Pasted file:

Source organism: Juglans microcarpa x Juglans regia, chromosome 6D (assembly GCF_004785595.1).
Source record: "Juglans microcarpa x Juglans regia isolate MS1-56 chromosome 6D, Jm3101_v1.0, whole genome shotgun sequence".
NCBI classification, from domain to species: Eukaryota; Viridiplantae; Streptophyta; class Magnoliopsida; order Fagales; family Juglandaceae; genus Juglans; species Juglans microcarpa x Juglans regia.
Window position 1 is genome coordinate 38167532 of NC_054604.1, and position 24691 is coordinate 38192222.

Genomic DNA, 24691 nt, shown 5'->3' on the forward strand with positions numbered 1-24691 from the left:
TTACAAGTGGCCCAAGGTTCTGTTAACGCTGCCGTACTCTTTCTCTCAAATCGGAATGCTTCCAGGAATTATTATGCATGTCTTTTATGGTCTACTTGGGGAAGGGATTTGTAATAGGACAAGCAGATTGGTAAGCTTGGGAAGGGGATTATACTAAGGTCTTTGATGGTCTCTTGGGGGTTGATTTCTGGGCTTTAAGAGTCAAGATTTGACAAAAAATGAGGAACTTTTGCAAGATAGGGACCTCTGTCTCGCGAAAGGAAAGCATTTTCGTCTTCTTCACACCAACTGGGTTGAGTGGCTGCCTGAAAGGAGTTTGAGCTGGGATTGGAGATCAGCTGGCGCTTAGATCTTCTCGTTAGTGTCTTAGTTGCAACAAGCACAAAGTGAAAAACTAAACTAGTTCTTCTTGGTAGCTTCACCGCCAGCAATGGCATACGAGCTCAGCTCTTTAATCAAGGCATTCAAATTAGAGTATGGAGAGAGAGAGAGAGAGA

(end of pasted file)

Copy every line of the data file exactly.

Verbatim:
Source organism: Juglans microcarpa x Juglans regia, chromosome 6D (assembly GCF_004785595.1).
Source record: "Juglans microcarpa x Juglans regia isolate MS1-56 chromosome 6D, Jm3101_v1.0, whole genome shotgun sequence".
NCBI classification, from domain to species: Eukaryota; Viridiplantae; Streptophyta; class Magnoliopsida; order Fagales; family Juglandaceae; genus Juglans; species Juglans microcarpa x Juglans regia.
Window position 1 is genome coordinate 38167532 of NC_054604.1, and position 24691 is coordinate 38192222.

Genomic DNA, 24691 nt, shown 5'->3' on the forward strand with positions numbered 1-24691 from the left:
TTACAAGTGGCCCAAGGTTCTGTTAACGCTGCCGTACTCTTTCTCTCAAATCGGAATGCTTCCAGGAATTATTATGCATGTCTTTTATGGTCTACTTGGGGAAGGGATTTGTAATAGGACAAGCAGATTGGTAAGCTTGGGAAGGGGATTATACTAAGGTCTTTGATGGTCTCTTGGGGGTTGATTTCTGGGCTTTAAGAGTCAAGATTTGACAAAAAATGAGGAACTTTTGCAAGATAGGGACCTCTGTCTCGCGAAAGGAAAGCATTTTCGTCTTCTTCACACCAACTGGGTTGAGTGGCTGCCTGAAAGGAGTTTGAGCTGGGATTGGAGATCAGCTGGCGCTTAGATCTTCTCGTTAGTGTCTTAGTTGCAACAAGCACAAAGTGAAAAACTAAACTAGTTCTTCTTGGTAGCTTCACCGCCAGCAATGGCATACGAGCTCAGCTCTTTAATCAAGGCATTCAAATTAGAGTATGGAGAGAGAGAGAGAGAGA